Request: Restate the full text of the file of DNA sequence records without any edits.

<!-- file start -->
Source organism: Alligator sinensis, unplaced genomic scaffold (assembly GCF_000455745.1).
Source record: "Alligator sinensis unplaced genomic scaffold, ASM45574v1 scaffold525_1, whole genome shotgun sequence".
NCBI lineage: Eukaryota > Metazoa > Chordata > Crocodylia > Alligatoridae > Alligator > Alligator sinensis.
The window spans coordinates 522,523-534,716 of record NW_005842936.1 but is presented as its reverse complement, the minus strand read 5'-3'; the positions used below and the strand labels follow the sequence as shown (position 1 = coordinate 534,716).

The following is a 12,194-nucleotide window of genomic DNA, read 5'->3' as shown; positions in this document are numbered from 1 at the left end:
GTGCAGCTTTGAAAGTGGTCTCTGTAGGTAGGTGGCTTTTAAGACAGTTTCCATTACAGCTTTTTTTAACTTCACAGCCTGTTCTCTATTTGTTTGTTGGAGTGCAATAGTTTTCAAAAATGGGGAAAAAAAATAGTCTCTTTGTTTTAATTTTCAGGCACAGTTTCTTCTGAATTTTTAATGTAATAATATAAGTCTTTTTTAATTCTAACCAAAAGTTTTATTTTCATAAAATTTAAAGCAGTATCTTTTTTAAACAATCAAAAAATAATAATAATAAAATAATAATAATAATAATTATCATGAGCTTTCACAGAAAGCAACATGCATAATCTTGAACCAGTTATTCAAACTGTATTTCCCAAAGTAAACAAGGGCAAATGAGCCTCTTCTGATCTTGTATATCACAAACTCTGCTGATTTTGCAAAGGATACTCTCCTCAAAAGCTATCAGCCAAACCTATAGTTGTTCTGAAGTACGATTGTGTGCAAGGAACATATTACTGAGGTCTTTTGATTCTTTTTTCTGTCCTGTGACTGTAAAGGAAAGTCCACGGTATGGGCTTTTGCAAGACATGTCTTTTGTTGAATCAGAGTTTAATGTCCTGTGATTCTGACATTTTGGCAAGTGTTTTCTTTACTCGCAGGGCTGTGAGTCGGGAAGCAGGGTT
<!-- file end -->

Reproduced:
Source organism: Alligator sinensis, unplaced genomic scaffold (assembly GCF_000455745.1).
Source record: "Alligator sinensis unplaced genomic scaffold, ASM45574v1 scaffold525_1, whole genome shotgun sequence".
NCBI lineage: Eukaryota > Metazoa > Chordata > Crocodylia > Alligatoridae > Alligator > Alligator sinensis.
The window spans coordinates 522,523-534,716 of record NW_005842936.1 but is presented as its reverse complement, the minus strand read 5'-3'; the positions used below and the strand labels follow the sequence as shown (position 1 = coordinate 534,716).

The following is a 12,194-nucleotide window of genomic DNA, read 5'->3' as shown; positions in this document are numbered from 1 at the left end:
GTGCAGCTTTGAAAGTGGTCTCTGTAGGTAGGTGGCTTTTAAGACAGTTTCCATTACAGCTTTTTTTAACTTCACAGCCTGTTCTCTATTTGTTTGTTGGAGTGCAATAGTTTTCAAAAATGGGGAAAAAAAATAGTCTCTTTGTTTTAATTTTCAGGCACAGTTTCTTCTGAATTTTTAATGTAATAATATAAGTCTTTTTTAATTCTAACCAAAAGTTTTATTTTCATAAAATTTAAAGCAGTATCTTTTTTAAACAATCAAAAAATAATAATAATAAAATAATAATAATAATAATTATCATGAGCTTTCACAGAAAGCAACATGCATAATCTTGAACCAGTTATTCAAACTGTATTTCCCAAAGTAAACAAGGGCAAATGAGCCTCTTCTGATCTTGTATATCACAAACTCTGCTGATTTTGCAAAGGATACTCTCCTCAAAAGCTATCAGCCAAACCTATAGTTGTTCTGAAGTACGATTGTGTGCAAGGAACATATTACTGAGGTCTTTTGATTCTTTTTTCTGTCCTGTGACTGTAAAGGAAAGTCCACGGTATGGGCTTTTGCAAGACATGTCTTTTGTTGAATCAGAGTTTAATGTCCTGTGATTCTGACATTTTGGCAAGTGTTTTCTTTACTCGCAGGGCTGTGAGTCGGGAAGCAGGGTT